Pluto’s orbit is surprisingly unstable

(ORDO NEWS) — In 1930, astronomer Clyde Tombaugh, working at the Lowell Observatory in Flagstaff, Arizona, discovered the legendary “Planet Nine” (or “Planet X”). The existence of this body was predicted earlier on the basis of perturbations in the orbit of Uranus and Neptune.

After receiving more than 1000 proposals from around the world and debate among the staff of the observatory, the newly discovered object was named Pluto – this name was proposed by a schoolgirl from Oxford (Venice Burney).

Since then, Pluto has been the subject of much research and debate about its name, and on July 14, 2015, it was first visited by the New Horizons mission.

One thing was clear from the very beginning – the nature of Pluto’s orbit is extremely eccentric and inclined. Pluto’s orbit is relatively stable on longer timescales, but subject to chaotic perturbations and changes on shorter timescales, according to new research.

The study was conducted by Dr. Renu Malhotra, Louise Foucard Marshall Professor of Science at the Lunar and Planetary Laboratory (LPL) at the University of Arizona, and Takashi Ito, Associate Professor at the Planetary Research Center (PERC) at the Chiba Institute of Technology and the Center for Computational Astrophysics at the National Astronomical Observatory of Japan (NAOJ). An article describing their results recently appeared in the journal Proceedings of the National Academy of Sciences.

Pluto’s orbit is radically different from the orbits of the planets, which move in nearly circular orbits around the sun near its equator (the ecliptic).

In contrast, Pluto takes 248 years to complete one revolution around the Sun, and moves in a highly elliptical orbit inclined 17° to the plane of the solar system’s ecliptic. The eccentricity of its orbit also means that during each period, Pluto spends 20 years in an orbit closer to the Sun than Neptune.

The nature of Pluto’s orbit is an ongoing mystery that astronomers learned about soon after its discovery. Since then, many attempts have been made to model the past and future of its orbit, revealing a surprising property that protects Pluto from colliding with Neptune. As Dr. Malhotra said, this is an orbital resonance condition, known as “mean motion resonance”:

“This condition ensures that at the time when Pluto is at the same heliocentric distance from Neptune, its longitude differs by almost 90 degrees from Neptune’s longitude”.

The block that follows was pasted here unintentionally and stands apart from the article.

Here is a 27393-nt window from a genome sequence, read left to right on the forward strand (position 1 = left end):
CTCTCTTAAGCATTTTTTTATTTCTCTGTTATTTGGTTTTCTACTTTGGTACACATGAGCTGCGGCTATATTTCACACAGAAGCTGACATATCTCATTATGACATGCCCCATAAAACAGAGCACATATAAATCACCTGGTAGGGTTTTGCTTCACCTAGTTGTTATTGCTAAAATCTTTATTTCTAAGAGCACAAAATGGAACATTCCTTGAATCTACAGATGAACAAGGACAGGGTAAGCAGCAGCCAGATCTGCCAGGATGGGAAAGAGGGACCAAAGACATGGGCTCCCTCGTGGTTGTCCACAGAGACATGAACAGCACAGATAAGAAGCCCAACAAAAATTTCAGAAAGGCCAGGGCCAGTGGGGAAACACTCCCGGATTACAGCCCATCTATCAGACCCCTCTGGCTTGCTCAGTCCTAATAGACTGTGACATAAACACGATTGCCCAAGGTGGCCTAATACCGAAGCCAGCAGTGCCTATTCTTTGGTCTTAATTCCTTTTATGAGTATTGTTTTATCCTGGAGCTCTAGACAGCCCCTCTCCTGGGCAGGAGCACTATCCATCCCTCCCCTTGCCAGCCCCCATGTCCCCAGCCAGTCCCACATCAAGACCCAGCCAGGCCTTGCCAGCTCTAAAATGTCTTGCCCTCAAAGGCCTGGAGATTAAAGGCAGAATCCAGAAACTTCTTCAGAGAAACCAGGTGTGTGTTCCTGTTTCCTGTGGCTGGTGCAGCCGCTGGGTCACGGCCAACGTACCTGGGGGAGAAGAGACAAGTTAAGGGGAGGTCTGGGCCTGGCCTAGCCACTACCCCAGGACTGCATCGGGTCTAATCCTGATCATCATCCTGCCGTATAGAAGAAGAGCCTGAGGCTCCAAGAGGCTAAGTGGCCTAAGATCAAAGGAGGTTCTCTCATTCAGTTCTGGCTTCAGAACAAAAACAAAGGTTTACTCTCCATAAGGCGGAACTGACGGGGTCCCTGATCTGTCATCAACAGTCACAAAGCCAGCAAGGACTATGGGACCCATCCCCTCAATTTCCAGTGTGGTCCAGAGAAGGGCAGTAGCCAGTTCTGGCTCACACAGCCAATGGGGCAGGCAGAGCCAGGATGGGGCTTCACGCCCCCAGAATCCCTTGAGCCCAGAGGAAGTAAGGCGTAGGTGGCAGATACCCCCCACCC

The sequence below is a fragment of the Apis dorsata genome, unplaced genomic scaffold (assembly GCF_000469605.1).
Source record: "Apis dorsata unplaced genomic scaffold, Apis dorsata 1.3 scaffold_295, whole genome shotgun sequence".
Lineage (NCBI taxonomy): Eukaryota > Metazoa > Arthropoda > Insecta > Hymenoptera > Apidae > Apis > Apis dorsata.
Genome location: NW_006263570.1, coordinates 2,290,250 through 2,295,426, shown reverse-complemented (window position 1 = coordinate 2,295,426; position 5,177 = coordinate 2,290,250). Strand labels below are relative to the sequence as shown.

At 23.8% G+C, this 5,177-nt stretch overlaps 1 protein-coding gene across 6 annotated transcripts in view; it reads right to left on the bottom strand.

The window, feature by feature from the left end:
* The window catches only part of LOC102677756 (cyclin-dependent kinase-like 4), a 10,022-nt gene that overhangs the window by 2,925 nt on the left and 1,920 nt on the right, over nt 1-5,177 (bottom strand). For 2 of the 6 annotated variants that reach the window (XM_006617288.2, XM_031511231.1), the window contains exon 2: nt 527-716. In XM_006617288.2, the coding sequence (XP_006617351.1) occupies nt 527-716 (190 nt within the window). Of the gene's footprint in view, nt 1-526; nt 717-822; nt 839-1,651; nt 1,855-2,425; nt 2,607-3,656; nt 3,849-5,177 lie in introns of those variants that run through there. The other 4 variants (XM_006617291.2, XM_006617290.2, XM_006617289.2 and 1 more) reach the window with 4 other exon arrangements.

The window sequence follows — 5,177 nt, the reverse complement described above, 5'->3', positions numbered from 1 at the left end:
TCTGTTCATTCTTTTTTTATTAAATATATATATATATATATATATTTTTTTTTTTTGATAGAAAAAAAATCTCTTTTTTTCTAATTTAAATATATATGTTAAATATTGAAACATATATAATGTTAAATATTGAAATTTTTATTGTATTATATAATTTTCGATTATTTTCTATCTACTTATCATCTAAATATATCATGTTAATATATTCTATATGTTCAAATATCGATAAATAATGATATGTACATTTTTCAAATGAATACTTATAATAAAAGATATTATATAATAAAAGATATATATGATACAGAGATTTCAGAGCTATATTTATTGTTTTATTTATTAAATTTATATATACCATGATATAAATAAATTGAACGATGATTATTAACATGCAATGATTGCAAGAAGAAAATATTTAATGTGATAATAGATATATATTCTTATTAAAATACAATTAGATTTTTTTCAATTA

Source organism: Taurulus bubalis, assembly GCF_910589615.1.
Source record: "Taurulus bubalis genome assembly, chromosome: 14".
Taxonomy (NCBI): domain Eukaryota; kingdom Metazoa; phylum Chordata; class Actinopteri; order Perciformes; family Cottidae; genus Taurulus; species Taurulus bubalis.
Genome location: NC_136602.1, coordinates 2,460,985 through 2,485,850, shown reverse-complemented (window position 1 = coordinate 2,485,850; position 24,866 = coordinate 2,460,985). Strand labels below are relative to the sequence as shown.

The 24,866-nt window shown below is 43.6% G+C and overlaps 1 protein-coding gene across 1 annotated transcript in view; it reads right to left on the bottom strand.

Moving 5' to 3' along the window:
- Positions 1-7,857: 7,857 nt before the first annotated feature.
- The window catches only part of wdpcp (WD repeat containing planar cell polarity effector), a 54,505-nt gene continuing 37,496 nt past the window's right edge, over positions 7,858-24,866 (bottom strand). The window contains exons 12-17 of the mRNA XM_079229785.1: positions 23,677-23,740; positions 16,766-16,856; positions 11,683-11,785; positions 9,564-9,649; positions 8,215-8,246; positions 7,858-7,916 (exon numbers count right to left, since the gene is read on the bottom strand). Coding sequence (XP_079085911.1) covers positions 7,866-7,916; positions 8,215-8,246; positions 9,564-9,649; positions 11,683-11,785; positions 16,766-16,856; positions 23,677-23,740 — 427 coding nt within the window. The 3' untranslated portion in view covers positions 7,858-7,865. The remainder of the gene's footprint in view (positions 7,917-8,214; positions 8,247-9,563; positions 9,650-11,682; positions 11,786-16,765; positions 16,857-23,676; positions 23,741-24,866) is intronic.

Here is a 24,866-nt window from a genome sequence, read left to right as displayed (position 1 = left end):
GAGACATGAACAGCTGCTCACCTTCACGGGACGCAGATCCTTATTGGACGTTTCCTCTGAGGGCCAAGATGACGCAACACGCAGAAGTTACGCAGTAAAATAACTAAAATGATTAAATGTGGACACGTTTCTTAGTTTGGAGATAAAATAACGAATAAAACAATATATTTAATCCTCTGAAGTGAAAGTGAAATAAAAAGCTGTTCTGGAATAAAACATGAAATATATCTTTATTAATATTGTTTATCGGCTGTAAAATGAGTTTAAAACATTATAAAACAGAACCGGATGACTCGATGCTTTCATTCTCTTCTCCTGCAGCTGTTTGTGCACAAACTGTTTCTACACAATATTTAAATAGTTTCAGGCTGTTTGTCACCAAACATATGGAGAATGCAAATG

Later, another special property of Pluto’s orbit was discovered: Pluto comes to perihelion in a place located much higher than the plane of Neptune’s orbit; this is another type of orbital resonance known as “vZLK oscillations.”

This abbreviation stands for von Zeipel, Lidov and Kozai, who studied this phenomenon as part of the “three-body problem”.

This problem is to take the initial positions and velocities of three massive objects and decide on their subsequent motion in accordance with Newton’s three laws of motion and his theory of universal gravitation, for which there is no general solution. As Dr. Malhotra added:

“In the late 1980s, with the advent of more powerful computers, numerical simulations revealed a third special property – Pluto’s orbit is technically chaotic, that is, small deviations in initial conditions lead to exponential divergence of orbital solutions over tens of millions of years.

However, this chaos is limited. In Numerical simulations have found that the two special properties of Pluto’s orbit mentioned above persist over multi-year timescales, making its orbit surprisingly stable despite the chaos indicators.”

These results are likely to have significant implications for future studies of the outer solar system and its orbital dynamics. Dr. Malhotra believes that with further study, astronomers will be able to learn more about the migration history of the giant planets and how they eventually settled in their current orbits.

It may also lead to the discovery of a new dynamical mechanism that will explain the origin of the orbit of Pluto and other bodies with a high orbital inclination.

This will be especially useful for astronomers studying the dynamics of the solar system. As Dr. Malhotra noted, researchers in the field began to suspect that evidence that could shed light on the evolution of Pluto’s orbit could be obliterated by the instability and chaotic nature of this very orbital mechanics. As Dr. Malhotra summarized:

“I think that our work provides new hope for establishing a connection between the modern dynamics of the solar system and the historical dynamics of the solar system.”

The origin of orbital inclinations of minor planets throughout the Solar System including trans-Neptunian objects is a major unsolved problem; perhaps our work will draw more attention to it.”

“Another point that our study highlights is the value of simple approximations to a complex problem: i.e. reducing the 21 parameters to one in the three-body equation opened the door to the underlying dynamical mechanisms that affect the very interesting but difficult to understand orbital Pluto dynamics.


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